The great late Sir Terry Pratchett wrote “Knowledge = power = energy = matter = mass. A good bookshop is just a genteel Black Hole that knows how to read.”
There is no doubting the power of books. As children we are encouraged to read as much as possible and the stories that survive the test of time are indelibly imprinted on our subconscious when we are young. Film and television studios recognise this and there is barely a month that goes by without some award-winning book getting the silver screen treatment.
I am very excited to jump into LVP’s new podcast that will be looking at the latest adaptation of His Dark Materials (Northern Lights, The Subtle Knife, The Amber Spyglass, the Book of Dust) but I wanted to explore the question, “What makes a good book adaptation?”
First let’s get the big one out of the way. The Lord of the Rings is maybe the quintessential work of fantasy in literature. It has a what once we could call a cult following that surely by now we can discount as being cult and more aptly refer to as mainstream. The influence it has had on the fantasy genre cannot be understated. Its film adaptations were well received by critics and public alike but there was still some push-back from fans.
The Tom Bombadil brigade came out in force at the time the films were being released and spent a great deal of time lamenting his absence from the films. I can’t help but wonder if these fans ever considered whether it was BENEFICIAL or even POSSIBLE to adapt a book to screen without leaving characters, settings and plot points out. (Additionally, let’s not forget that we are also getting a Lord of the Rings adaptation on Amazon Prime in the near future, so here’s hoping old Tom gets his chance to shine).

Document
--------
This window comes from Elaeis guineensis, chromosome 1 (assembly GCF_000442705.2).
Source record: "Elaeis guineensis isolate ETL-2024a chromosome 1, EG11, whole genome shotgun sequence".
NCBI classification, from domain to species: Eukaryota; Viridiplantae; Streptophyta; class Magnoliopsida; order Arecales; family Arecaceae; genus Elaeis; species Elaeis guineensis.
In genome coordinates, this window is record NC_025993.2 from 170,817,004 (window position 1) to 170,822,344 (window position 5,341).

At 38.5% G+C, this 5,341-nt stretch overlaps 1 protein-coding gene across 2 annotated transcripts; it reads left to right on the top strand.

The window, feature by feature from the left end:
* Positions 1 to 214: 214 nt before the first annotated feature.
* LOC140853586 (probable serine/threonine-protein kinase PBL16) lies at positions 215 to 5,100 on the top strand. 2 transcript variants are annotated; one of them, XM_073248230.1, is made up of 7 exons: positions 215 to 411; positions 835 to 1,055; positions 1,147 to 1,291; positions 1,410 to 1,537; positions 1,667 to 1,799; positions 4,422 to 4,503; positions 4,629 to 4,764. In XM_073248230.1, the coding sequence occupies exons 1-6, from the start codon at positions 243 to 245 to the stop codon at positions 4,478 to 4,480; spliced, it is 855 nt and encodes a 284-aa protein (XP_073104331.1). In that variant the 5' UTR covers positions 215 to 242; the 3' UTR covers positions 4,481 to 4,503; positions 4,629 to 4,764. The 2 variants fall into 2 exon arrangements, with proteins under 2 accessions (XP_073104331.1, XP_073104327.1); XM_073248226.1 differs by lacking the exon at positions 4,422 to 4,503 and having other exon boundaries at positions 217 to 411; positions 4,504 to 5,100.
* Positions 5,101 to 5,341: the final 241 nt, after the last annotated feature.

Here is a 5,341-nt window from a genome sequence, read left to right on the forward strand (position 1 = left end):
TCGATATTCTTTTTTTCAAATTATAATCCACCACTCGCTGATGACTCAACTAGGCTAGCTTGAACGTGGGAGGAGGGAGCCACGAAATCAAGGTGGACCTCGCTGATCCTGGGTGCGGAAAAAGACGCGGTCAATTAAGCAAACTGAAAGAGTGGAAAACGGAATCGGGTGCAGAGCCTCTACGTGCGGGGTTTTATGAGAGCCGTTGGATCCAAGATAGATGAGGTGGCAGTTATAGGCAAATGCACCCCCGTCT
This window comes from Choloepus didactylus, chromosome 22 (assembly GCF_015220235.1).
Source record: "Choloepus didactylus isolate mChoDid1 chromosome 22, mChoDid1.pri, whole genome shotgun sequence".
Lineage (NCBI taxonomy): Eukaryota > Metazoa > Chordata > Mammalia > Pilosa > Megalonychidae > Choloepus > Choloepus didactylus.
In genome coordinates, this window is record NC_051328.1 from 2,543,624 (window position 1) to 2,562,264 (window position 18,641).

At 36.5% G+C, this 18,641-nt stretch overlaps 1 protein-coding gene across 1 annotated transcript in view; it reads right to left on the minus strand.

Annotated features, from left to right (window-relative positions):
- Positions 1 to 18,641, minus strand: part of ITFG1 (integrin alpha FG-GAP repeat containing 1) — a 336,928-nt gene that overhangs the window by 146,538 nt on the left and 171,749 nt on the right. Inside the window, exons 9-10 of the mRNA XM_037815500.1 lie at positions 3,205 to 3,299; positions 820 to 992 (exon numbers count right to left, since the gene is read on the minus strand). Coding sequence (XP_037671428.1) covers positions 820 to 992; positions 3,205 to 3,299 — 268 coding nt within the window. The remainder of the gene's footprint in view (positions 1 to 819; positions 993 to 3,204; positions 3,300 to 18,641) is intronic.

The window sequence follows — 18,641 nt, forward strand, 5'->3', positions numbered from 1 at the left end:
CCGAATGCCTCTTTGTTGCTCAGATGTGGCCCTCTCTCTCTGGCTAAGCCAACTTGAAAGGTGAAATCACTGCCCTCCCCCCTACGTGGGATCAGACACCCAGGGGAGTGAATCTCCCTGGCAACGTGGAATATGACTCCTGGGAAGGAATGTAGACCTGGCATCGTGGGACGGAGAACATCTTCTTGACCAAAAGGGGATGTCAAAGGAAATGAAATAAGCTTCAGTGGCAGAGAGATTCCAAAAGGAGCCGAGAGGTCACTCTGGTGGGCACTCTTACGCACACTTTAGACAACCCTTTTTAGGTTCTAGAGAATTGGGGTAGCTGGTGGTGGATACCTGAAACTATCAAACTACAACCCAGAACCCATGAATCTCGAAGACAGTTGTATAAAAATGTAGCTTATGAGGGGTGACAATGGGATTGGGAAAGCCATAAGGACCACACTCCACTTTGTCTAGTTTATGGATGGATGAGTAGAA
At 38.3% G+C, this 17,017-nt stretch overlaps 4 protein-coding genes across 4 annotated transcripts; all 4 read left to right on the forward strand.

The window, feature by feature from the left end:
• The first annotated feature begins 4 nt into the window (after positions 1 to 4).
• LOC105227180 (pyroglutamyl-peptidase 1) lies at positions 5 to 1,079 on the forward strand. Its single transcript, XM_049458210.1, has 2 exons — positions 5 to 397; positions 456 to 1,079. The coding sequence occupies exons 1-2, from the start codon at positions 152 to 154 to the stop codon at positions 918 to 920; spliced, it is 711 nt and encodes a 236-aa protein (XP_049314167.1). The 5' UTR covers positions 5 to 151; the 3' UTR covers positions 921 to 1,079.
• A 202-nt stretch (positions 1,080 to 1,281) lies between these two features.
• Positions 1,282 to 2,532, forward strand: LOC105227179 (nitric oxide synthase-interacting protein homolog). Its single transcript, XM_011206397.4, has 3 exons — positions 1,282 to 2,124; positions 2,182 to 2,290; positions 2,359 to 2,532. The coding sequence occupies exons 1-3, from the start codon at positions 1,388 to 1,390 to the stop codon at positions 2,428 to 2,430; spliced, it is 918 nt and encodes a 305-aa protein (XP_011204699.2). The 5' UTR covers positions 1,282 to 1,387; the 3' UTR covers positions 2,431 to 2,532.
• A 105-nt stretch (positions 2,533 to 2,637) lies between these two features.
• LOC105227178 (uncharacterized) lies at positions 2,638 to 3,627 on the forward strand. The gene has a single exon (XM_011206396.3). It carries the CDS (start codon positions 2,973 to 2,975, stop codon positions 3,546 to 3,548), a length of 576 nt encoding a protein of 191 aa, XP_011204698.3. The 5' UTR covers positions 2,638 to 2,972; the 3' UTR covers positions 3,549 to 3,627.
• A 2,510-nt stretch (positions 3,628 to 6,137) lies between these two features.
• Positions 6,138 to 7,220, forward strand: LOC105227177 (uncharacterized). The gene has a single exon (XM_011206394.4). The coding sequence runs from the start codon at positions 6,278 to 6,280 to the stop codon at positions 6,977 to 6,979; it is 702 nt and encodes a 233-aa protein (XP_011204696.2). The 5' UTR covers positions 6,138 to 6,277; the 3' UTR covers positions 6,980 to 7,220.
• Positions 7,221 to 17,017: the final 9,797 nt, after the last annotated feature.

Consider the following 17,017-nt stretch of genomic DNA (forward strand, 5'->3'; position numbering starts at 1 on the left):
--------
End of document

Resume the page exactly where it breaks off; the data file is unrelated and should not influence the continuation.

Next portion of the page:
With the success of The Handmaids Tale we are also seeing the big and small screen dive further into dark and mature subject matter. In reality, this is hardly new, see Roots or American Psycho for a dose of heavy mature subject matter, but there definitely seems to be a trend towards exploring the murky corners of literature as well, whether that be a deep and concerning look at the cruelty we inflict on each other over eight episodes or an intense and visceral portrait of the evil that hides in plain sight over a 104 minute film.
The point is that book adaptations are here to stay but what separates the good ones from the not so great ones? Without a doubt, one avenue that can lead to success is to have fans of the source material charge of the project. I think Good Omens, a collaboration between Amazon and the BBC, was an excellent example of this. Although Neil Gaiman was one of the co-writers along with the aforementioned Sir Terry Pratchett, he comes across as a fan of the late author. Although short and sweet, Good Omens seemed to me like a love letter to one of the great fantasy authors of all time and that in turn cannot be anything other than great for the end product.
In contrast, I read once that Steven Spielberg wanted to direct the first Harry Potter film. Now, I do not know if he was a fan of the source material or not, but he wanted to transplant Hogwarts to the United States so American audiences could relate better to the film. Needless to say I don’t know if we would have had the kind of longevity that the series endured had the great and mighty Hogwarts become something like Gryffindor High School tucked away in the quiet American Midwest. Who knows?
It clearly isn’t quite as simple as putting a fan at the helm and all will be well. The team behind Game of Thrones was accused of letting fans run the latter half of the show's seven series run and, by most accounts, that did not end well. The final journey of the surviving members of the cast seemed almost contradictory to the epic battles, quests and conquests that had led them there. (Has no one learned anything since the collective sigh audiences let out when the writers decided to martyr Neo at the end of The Matrix trilogy!?)
In the end, looking at the reception offered to most film or TV adaptations of books points to the same issue. This is issue is best embodied by Peter Jackson's comments surrounding the production of The Hobbit trilogy - mainly that you can’t please everyone!
Edward "Enano" Burgos - 17 November 2019